THE BANK of Japan (BoJ) sparked a sharp slide in the yen by doubling down on its promise to defend a rock-bottom yield target that leaves it as a dovish outlier as other major central banks move to tighten monetary policies.

The central bank said it would buy an unlimited amount of bonds at fixed-rates every business day to protect a 0.25% ceiling on 10-year government debt yields as part of its stimulus measures.

The bank kept its main yield curve control settings and the scale of its asset purchases unchanged, according to a statement Thursday. That decision had been widely expected by economists despite speculation the BoJ might take action to bolster the yen.

The currency weakened sharply against the dollar after the decision and breached the 130 mark mid-afternoon in Tokyo compared with around 128.67 immediately before the BoJ issued its statement. Stocks in Tokyo continued to gain during the afternoon session.

With the decision, BoJ Governor Haruhiko Kuroda and his board pushed back more aggressively than expected against the market chatter that it will have to tweak policy to help stop the yen from weakening more and to ease the upward pressure on yields.

Looking ahead, the BoJ also stuck with its view that rates would stay low or go even lower.

Economists see further slides in the yen as inevitable, but say the government is more likely to ramp up its relief measures for soaring energy and food prices before considering intervening in markets to prop up the currency.

“The BoJ wants to make it abundantly clear that it will stick with stimulus and that the yen is not part of its considerations,” said Hiromichi Shirakawa, chief economist at Credit Suisse Securities. “This also sends a clear message that the bank is not joining the US Federal Reserve or the European Central Bank on tightening moves.”

With the Fed and others racing to push up borrowing costs to keep a lid on accelerating prices, the divergence in interest rates with the BoJ is growing. That’s helping drive the Japanese currency down against the dollar to a level that is causing pain for some households and businesses.

“The BoJ has shown some concern over the rapid fall of the yen, but when it comes to its level, it seems very tolerant,” said Mari Iwashita, chief market economist at Daiwa Securities Co. “I don’t think the BoJ is thinking 130 against the dollar is going to be some terrible inflection point.”

For now the central bank and Prime Minister Fumio Kishida’s administration appear committed to a division of labor that sees the BoJ stimulating a fragile economy while the government tries to offer relief for the effects of soaring energy and food prices amplified by the weaker yen.

“Instead of intervening in the currency markets, Japan is more likely to add to its economic support policies,” said S&P economist Harumi Taguchi, adding that gaining support for forex intervention would be very difficult. “Kishida has already announced additional measures, but depending on how much more the yen weakens Japan could add to its support measures.”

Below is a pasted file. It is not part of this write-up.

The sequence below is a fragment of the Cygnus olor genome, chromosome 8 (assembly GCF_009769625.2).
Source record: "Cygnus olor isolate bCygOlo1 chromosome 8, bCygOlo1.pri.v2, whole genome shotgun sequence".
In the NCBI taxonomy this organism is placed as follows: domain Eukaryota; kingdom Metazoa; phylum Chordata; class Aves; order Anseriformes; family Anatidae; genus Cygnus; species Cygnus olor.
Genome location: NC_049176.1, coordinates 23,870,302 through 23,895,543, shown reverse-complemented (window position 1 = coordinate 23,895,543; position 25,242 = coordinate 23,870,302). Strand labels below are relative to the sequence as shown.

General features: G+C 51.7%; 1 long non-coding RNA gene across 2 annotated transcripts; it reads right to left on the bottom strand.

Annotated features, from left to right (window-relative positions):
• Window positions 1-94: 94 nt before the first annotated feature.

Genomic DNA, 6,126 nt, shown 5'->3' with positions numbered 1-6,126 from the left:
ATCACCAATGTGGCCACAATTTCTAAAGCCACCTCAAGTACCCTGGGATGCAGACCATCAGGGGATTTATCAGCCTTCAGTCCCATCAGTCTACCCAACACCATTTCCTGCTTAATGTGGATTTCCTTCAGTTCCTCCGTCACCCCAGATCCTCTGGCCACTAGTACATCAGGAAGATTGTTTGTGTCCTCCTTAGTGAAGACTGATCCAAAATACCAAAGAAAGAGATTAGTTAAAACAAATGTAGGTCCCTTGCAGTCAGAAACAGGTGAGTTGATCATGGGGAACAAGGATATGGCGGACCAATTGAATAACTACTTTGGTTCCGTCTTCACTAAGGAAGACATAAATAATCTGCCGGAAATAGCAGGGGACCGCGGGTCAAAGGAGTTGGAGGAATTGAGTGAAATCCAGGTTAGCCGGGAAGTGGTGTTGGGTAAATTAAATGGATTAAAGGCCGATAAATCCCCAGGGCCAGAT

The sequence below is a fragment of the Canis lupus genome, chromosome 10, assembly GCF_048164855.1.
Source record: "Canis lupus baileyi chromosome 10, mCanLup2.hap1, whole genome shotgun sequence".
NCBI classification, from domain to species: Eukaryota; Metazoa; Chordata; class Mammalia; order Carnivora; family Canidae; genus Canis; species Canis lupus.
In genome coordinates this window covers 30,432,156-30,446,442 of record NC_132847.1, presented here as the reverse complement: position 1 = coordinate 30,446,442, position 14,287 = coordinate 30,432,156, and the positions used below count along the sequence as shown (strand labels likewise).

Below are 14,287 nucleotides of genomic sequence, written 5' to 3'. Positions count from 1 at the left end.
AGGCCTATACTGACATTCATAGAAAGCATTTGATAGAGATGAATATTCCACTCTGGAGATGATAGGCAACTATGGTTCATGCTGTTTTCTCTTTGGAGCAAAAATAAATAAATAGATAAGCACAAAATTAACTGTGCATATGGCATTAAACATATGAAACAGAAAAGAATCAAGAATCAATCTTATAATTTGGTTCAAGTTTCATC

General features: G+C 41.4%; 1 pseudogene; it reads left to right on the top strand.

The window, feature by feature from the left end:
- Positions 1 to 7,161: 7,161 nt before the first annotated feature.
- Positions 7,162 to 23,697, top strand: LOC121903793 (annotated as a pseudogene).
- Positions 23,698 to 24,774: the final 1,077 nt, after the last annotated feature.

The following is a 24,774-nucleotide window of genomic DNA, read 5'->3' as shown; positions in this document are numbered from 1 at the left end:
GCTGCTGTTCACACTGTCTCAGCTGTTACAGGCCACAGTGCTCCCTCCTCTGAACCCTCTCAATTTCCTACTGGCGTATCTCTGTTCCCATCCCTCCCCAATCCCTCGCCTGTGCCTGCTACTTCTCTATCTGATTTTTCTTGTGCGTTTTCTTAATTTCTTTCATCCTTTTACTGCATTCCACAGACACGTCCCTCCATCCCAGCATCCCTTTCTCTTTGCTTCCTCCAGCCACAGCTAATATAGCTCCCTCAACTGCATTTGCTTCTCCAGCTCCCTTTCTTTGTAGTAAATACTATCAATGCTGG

The decision comes just two days after the prime minister unveiled 6.2 trillion yen ($48 billion) of spending to help relieve the burden of soaring fuel and commodity prices on businesses and households.

In updated price projections, the BoJ also raised its inflation forecast closer to its 2% goal in the fiscal year that started this month on the impact of energy prices but projected it to weaken the following year.

The bank now sees inflation accelerating to 1.9% this year from its 1.1% forecast just three months ago. That means the bank is predicting the highest price growth in three decades outside the tax hike years of 1997, 2014 and 2019.

Still, its updated forecast for the following year shows inflation weakening to 1.1%. That fits in with Mr. Kuroda’s view that inflation without solid wage gains won’t be sufficient to achieve the positive cycle of growth and prices he seeks. Its forecast for the year to March 2025 also showed inflation averaging well below its price goal.

The yen’s rapid movements have placed Mr. Kuroda in an awkward position. Finance Minister Shunichi Suzuki has recently been stressing the “bad weak yen” aspects in a stance that is at odds with Mr. Kuroda’s long-held assessment that a weak yen is positive for the economy overall. Mr. Kuroda stepped up his own warnings over the currency’s abrupt moves a few days after Mr. Suzuki’s remarks.

While the BoJ has pushed back strongly for now, it is likely to continue to face speculation that it will have to adjust policy in the coming months.

The number of economists who said the bank is likely or very likely to take policy steps in response to a weak yen or inflation this year more than doubled to 45% in a Bloomberg poll this month. — Bloomberg